Where increase power is the object, laser diodes have some disadvantages. first, as already implied, in order to achieve a high gain condition, they require sophisticated optical arrangements in order to focus their output onto a very small volume of the laser crystal medium. Second, they cannot be effectively grouped to enlarge the gain volume in the laser medium. Thus, although a single one half (0.5) watt diode can be used to create a high gain medium, there is still a relatively low power output and as discussed above, the diodes cannot be effectively "stacked" with other diodes to create a high power laser beam from a high gain medium.
The present invention recognizes that a small volume of a laser medium can be pumped by a laser diode to achieve high gain and generate a laser beam. The present invention further recognizes that when a laser beam is so generated and directed through a large volume of excited state ions in a low gain medium, the result will be a relatively higher power beam. The present invention also recognizes that the low gain medium can be effectively pumped by laser diodes without any connecting optics to create a reservoir of excited state ions in the low gain medium.
In light of the above, it is an object of the present invention to provide a laser diode pumped laser device which will efficiently provide a higher power laser beam. Another object of the present invention is to provide relatively high power laser diode pumped laser device which uses a low gain medium of large volume. Still another object of the present invention is to provide a laser device which efficiently uses a reservoir of excited state ions in a low gain medium to increase the power or a laser beam. Yet another object of the present invention is to provide a diode pumped laser device which is relatively easy to manufacture and comparatively cost effective.
The laser device of the present invention comprises a single laser cavity in which a driving medium (e.g. a Nd:YLiF4 (Nd:YLF) laser crystal) is pumped at relatively high gain by a laser diode to generate a control laser beam. According to the pumping power selected for the laser diode, the power of the control laser beam generated by the driving medium can be varied within a range. Beam expander optics, including coaxially aligned plano-concave and plano-convex lenses, are positioned to receive the control laser beam as it radiates from the driving crystal and to enlarge the cross-sectional area of this beam around the longitudinal axis of the cavity. A source medium (e.g. another Nd:YLF laser crystal) is also positioned in the cavity on the path of the control laser beam.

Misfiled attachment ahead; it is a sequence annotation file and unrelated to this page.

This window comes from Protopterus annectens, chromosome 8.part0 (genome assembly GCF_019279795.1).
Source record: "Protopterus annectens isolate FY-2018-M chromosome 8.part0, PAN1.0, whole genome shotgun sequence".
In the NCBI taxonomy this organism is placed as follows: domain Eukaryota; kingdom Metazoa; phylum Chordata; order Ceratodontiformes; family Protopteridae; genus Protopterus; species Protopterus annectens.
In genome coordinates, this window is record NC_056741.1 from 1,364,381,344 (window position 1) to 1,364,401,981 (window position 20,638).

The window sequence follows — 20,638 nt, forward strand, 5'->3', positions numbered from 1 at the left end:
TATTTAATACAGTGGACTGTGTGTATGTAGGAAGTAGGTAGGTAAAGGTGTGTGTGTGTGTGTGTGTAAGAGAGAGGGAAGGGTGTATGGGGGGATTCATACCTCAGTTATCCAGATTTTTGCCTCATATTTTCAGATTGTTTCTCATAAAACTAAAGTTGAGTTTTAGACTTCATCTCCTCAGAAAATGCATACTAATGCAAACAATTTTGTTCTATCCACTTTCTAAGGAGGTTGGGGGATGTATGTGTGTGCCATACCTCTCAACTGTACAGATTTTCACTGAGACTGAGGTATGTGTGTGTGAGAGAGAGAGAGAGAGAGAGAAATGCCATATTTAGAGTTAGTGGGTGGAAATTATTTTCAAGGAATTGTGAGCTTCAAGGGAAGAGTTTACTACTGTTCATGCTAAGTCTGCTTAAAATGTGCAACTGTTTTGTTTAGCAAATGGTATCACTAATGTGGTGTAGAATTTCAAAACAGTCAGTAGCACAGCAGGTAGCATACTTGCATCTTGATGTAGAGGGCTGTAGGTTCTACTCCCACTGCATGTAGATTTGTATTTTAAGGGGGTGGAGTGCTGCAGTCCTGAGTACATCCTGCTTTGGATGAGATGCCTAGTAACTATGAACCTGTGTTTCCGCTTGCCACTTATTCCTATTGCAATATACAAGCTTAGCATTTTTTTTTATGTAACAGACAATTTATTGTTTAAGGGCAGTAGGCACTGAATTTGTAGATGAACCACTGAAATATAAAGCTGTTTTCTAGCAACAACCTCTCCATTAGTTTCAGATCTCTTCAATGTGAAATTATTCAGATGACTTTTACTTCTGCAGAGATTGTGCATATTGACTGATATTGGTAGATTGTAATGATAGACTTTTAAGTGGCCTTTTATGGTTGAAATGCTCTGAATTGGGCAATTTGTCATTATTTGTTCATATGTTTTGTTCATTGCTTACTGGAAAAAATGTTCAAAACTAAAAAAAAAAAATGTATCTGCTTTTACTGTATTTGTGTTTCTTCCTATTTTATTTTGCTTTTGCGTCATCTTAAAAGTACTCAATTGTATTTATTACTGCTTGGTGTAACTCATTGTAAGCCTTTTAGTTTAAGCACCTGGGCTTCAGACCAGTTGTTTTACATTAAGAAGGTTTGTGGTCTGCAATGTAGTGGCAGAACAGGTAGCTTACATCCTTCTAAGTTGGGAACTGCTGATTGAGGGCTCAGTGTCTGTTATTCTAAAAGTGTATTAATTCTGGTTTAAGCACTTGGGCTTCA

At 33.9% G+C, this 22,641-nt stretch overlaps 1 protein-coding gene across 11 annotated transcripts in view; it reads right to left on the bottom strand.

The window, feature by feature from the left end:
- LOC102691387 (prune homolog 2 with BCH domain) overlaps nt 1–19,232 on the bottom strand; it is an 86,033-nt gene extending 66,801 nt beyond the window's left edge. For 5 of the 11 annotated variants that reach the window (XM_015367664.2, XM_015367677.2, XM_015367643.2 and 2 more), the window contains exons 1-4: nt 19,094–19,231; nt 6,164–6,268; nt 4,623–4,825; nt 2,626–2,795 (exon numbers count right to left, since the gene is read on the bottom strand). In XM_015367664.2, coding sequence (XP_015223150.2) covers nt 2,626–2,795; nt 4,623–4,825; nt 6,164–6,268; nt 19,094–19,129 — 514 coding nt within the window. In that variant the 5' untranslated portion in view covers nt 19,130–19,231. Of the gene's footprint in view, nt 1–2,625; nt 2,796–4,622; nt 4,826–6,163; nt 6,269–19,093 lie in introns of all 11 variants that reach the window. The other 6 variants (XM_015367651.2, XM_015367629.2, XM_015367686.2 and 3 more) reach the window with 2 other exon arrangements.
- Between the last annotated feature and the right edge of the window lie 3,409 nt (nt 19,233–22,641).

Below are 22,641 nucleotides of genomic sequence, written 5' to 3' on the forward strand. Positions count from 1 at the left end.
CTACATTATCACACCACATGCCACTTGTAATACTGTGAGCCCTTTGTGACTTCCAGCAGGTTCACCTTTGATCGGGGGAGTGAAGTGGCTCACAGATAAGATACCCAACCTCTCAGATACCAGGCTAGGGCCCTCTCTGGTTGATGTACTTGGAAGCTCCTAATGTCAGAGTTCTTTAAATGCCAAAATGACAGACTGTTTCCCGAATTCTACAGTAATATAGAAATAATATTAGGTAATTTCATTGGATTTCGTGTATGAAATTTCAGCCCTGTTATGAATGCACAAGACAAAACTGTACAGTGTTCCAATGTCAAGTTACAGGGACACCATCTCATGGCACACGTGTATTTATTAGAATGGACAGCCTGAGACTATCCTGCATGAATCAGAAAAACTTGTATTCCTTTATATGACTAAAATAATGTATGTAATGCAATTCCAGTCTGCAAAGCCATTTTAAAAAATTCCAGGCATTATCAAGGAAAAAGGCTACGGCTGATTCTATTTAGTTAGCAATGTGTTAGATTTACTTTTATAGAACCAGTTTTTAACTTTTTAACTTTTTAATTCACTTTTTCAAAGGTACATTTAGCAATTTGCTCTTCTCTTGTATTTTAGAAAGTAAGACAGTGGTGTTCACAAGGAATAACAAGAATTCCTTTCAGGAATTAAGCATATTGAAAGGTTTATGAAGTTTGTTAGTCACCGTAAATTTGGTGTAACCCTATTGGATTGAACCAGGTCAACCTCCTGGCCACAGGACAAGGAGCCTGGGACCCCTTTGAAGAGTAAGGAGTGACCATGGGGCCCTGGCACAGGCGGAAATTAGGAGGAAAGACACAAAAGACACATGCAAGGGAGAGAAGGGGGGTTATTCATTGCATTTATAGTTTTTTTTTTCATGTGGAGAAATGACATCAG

The source medium of the present invention is an elongated laser crystal which is positioned in the cavity to receive and allow the expanded control laser beam to pass through it lengthwise. Further, the source medium si pumped by at least one longitudinal linear diode array which is positioned in a side-by-side relationship to the source medium. Thus, although pumping of the source medium by the longitudinal linear diode array results in low gain, it nevertheless establishes a gain volume of excited ions in the source medium which can be stimulated by the control laser beam to create an even higher power laser beam. Further, the efficiency of the device is increased by focusing the control laser beam with the expander optics to fill gain volume of te source medium. An output coupler permits the emission of a portion of the higher power laser beam from the device while retaining a sufficient portion of photons in the device for further stimulation of excited ions in the source medium.
The novel features of this invention, as well as the invention itself, both as to its structure and its operation, will be best understood from the accompanying drawings, taken in conjunction with the accompanying description, in which similar reference characters refer to similar parts, and in which:
FIG. 1 is a schematic of the laser cavity of the preferred embodiment of the present invention;
FIG. 2 is a cross-sectional view of the laser cavity as seen along the line 2--`in FIG. 1; and
FIG. 3 is a cross-sectional view of an alternate embodiment of the secondary medium in the laser cavity as would be seen along the line 2--2 in FIG. 1.